ducks4you

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THE DREADED SQUASH BUG. It is early in the season. I answered a question about the squash bug for someone else. So I thought I would share my longwinded approach. This is what works for me. It took a long time for me to work out organic means to even grow squash. This is what I have learned . A rambling bit of facts. I use a lot of compost and truckloads of leaves. I used to mulch my squash with leaves. All that did was make the population of SB explode. That gave them a perfect hiding and breeding place. I use leaves for compost but no longer to mulch my cucurbits. I use horse and chickens manure fertilizer. I mention this because the commonly held belief in organics is that robust plants are not attractive to insects. It took a long time to lower the population of squash bugs. I find using grass clippings for my plants keeps the weeds down and does not create the problem that leaves did. I use only organic insecticides . And rarely. I occasionally have to use BT for various larvae on corn and broccoli. But not every year even. I do not ever plan to eliminate every insect, even if if is a bad one. I go under the philosophy that everything has to eat. If you eliminate one in the chain you will create an imbalance. If I see ladybug larva and praying mantis egg casings I keep them in a safe place in my garden. I feel as if the most important thing that I do for insect control is let my chickens forage in my vegetable garden all winter. They are out there right now scratching and eating. I propose that they are devouring larvae hiding in the soil. Scientifically proven? Nope. Just applying my cursory knowledge of science and common sense. And it seems to work for me. Another important thing to note. Vining cucurbits seem to be less attractive to the squash bug. Growing them on a fence keeps mine free of pests. The ones they seem to like the best are bush type yellow squash and zucchini. Here is what I have found out. Timing seems to be the solution for these types. (This applies to the vine borer pest too.) I plant my home grown squash seedlings out in peat pots. At the same time I direct sow seeds of the same squash, and again a few weeks later. If I have time I like to seed 3 times at different intervals. I pull out the earlier plants if they appear stricken. If they have insects on them I feed the whole plant to the chickens. They never get to the plants of each generation, usually just one planting. One more invader is the yellow cucumber beetle. Lately I have not had a big problem. But, what they do, is weaken the seedling for an increase in disease. Any organic product seems to work on these. Hope this helps. However trial and error makes the best gardener.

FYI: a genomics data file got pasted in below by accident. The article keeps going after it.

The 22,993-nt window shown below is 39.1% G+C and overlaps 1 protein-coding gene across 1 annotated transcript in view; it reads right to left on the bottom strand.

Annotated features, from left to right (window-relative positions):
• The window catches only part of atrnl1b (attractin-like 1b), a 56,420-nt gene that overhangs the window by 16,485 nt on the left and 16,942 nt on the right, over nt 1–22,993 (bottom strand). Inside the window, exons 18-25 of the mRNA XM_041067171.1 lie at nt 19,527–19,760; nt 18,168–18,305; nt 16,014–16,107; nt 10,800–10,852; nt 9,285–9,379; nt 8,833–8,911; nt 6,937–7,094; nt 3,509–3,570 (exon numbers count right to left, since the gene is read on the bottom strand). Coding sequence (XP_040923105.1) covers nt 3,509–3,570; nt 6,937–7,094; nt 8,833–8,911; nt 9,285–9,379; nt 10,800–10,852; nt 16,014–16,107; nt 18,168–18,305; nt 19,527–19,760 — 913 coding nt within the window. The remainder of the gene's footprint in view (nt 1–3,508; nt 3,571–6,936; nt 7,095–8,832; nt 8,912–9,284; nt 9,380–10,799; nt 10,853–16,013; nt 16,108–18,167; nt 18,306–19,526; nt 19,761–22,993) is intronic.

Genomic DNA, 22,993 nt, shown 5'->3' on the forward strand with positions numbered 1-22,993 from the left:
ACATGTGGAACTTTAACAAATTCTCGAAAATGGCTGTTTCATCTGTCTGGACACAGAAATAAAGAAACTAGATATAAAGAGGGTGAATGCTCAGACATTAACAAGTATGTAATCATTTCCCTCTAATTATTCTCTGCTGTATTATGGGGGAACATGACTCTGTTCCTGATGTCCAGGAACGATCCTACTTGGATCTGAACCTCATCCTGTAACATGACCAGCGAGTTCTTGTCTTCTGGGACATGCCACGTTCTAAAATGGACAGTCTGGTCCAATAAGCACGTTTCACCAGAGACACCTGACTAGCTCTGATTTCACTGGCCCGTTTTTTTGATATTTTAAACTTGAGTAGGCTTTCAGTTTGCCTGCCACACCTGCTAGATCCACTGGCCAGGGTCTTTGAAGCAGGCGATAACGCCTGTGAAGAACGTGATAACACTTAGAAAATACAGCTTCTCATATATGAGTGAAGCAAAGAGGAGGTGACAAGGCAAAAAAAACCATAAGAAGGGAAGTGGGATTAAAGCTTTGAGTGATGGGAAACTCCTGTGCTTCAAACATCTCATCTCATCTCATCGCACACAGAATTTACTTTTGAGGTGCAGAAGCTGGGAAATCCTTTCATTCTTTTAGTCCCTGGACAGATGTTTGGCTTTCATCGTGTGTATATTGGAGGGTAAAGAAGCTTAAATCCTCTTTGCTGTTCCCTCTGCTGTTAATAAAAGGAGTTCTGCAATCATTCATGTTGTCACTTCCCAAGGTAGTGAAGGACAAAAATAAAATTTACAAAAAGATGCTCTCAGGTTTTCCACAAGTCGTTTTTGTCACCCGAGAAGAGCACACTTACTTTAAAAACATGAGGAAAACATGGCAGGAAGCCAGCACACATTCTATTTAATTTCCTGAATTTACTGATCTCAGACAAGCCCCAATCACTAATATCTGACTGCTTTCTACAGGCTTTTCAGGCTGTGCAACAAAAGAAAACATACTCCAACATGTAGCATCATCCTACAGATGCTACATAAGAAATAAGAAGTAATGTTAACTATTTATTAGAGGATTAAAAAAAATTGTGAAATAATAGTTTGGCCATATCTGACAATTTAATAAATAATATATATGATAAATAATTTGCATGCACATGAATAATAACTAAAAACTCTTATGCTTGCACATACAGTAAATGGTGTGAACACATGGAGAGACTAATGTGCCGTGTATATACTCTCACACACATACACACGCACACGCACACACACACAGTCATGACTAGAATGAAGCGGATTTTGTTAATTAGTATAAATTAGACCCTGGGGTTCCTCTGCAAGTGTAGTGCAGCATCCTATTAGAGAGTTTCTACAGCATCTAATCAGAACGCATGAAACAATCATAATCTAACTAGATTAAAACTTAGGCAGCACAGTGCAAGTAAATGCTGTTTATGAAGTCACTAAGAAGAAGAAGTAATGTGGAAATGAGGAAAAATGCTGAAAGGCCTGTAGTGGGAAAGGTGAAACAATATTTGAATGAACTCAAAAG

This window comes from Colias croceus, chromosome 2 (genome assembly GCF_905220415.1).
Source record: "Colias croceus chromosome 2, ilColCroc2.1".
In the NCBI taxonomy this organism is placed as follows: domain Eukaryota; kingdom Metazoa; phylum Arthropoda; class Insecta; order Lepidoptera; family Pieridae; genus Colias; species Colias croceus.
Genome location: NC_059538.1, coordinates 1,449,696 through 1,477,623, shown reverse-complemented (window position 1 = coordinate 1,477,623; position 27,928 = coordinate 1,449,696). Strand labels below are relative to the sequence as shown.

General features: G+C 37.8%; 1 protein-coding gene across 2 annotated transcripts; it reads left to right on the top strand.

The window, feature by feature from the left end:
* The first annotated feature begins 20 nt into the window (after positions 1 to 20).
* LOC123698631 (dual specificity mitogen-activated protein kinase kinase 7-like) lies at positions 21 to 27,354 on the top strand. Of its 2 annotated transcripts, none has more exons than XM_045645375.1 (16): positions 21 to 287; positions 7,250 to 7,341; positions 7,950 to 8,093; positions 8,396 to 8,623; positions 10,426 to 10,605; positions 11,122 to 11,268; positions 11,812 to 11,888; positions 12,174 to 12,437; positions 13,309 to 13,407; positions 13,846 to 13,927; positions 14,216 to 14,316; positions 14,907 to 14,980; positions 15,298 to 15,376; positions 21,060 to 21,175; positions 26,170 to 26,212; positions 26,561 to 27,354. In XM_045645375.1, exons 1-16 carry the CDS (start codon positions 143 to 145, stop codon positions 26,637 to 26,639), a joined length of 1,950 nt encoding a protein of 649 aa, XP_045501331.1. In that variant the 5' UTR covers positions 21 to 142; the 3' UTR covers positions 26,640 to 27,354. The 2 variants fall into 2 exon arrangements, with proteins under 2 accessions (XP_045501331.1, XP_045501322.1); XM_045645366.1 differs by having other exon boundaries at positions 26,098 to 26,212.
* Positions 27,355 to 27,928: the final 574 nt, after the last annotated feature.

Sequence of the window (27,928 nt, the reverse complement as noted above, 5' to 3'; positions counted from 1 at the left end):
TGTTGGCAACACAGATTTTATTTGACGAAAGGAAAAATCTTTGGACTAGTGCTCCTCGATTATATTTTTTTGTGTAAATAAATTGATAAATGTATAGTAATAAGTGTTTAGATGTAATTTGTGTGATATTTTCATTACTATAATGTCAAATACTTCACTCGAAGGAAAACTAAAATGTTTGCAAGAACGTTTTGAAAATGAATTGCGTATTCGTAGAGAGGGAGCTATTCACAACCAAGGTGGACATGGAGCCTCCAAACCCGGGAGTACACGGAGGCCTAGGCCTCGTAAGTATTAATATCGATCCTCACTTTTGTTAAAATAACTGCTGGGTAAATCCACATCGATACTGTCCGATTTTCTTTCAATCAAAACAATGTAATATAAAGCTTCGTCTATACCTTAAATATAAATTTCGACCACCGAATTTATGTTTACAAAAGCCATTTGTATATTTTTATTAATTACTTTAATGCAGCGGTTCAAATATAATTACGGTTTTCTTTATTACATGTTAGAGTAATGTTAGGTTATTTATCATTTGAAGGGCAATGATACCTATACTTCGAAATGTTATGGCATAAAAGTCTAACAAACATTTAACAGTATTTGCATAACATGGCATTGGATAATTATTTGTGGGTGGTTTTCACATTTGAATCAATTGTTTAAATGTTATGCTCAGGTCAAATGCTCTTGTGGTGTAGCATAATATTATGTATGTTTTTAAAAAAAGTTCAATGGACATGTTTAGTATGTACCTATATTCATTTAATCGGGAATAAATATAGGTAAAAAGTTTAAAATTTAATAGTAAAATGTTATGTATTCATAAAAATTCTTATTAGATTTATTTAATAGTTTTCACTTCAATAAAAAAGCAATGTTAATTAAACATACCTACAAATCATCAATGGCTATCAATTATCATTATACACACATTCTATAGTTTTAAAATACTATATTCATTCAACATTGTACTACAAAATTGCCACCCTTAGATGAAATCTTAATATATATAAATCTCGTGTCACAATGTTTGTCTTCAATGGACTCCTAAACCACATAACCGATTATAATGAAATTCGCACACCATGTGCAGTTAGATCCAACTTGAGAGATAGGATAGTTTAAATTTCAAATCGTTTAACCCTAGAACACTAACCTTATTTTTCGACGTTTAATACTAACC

I dunno if I can do all of those things, but maybe plant consecutively and pull and burn any infected. Lost my hens, maybe chickens in the future, but I still have to fix the coop.